An exercise (from Accelerated C++ Chapter 4) that I have come across recently requires me to partition the program. i.e. instead of writing the entire program in one main.cpp file, I need to split to over multiple C++ source files (with extension .cpp) and header files (with extension .h).
To add C++ source (.cpp) or header (.h) files, do the followings in Code::Block.
- File –> New –> File
- Select C/C++ source (or C/C++ header)
- Click Go
- Click “next”
- Select C++, then “next”
- Set the file path of the C++ source file accordingly (e.g. same location as the main.cpp file). Name the file to xxx.cpp (or xxx.h)
- To make the source file compilable, select “Debug” and “Release” under the Add file option. (If forgotten this step, see the “How to set build target” section below)
- Now the source file should appear under Workspace –> ProjectName –> Sources
- To compile the file, simply right-click the filename, and click “Build file”.
How to set build target
Assuming we have forgotten to perform step 7 above (or for whatever other reasons), we can always set that target again to enable smooth file build.
- Right-click the project name
- Build targets tab
- Under the Build target files section in bottom right, check the (currently not checked) files, click OK.
- Next time when you right-click the file and build file, Code::Block should build the file accordingly.
Is this a valid program? why or why not?
// This is a comment that extends over several lines
// by using // at the beginning of each line instead of using /*
// or */ / to delimit comments.
std::cout << "Does this work?" << std::endl;
Yes. This is a valid C++ Program.
Line comment starts the comment by beginning the line with the //. Whatever follows is a comment, as long as within the same line. The
Once a new line is created, the // is required at the beginning to start another comment.
You can also use the line comment in the middle of a line (so the first part of the line is not a comment, and the second part is a comment). It looks something like this:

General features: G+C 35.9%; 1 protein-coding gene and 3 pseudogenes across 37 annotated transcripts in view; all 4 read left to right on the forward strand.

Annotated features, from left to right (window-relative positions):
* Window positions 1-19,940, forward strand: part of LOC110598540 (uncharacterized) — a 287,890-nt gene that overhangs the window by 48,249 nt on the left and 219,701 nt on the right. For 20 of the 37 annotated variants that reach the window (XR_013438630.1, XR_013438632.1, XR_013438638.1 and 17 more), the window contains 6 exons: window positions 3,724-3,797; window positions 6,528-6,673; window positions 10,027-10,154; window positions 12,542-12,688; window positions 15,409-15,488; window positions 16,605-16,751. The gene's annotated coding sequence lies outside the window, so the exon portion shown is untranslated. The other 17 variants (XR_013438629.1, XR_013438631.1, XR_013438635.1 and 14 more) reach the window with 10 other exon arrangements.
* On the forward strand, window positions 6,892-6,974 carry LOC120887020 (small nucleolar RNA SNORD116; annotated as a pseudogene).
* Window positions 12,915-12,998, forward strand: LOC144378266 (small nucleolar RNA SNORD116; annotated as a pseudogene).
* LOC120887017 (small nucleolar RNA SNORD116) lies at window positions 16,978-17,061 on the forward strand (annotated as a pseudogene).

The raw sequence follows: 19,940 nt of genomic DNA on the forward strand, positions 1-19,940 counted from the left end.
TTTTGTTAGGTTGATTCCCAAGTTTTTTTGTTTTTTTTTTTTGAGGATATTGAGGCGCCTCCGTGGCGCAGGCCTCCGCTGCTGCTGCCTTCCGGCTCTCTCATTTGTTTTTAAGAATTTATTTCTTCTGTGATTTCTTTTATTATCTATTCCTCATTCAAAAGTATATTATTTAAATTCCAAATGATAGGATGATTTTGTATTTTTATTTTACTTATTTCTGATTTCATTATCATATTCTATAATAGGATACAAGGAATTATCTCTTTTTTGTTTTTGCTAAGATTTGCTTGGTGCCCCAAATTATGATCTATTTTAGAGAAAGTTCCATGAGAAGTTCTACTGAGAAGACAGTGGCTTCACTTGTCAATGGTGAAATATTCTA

std::cout << "Hello World!" << std::endl; // this is a comment
What I sometimes do is to try out writing the code in an IDE like Code::Block. The auto syntax highlighting within the IDE should give us hints whether the parts in the code are comment or not, indicated by the different colour highlighting. (I would not rely 100% on this though. But it is a good and quick guide I’ve found).
Koenig, Andrew & Moo, Barbara E., Accelerated C++, Addison-Wesley, 2000
The Code::Block IDE by default only comes with one editor scheme called “default”, which is a standard white background with code syntax highlighting. I wasn’t a fan of the default theme and wondered whether there might be a way to import a readily built alternative theme without having to go through the trouble to manually create one myself.
After doing some “Google-ing” I came across this very good Code::Block Forum which led me to Pizaro’s instruction on Exporting and Importing Code::Blocks Themes and the Son of Obsidian theme config file. So I had a go using both the instruction and the theme config file.
The end result? It worked! Now in my Code::Block I have a new Son of Obsidian Theme which is much more user friendly (and cool) to work with. It has a dark background with sharper syntax highlighting.
If you are looking to do the similar I highly recommend you to check out these articles.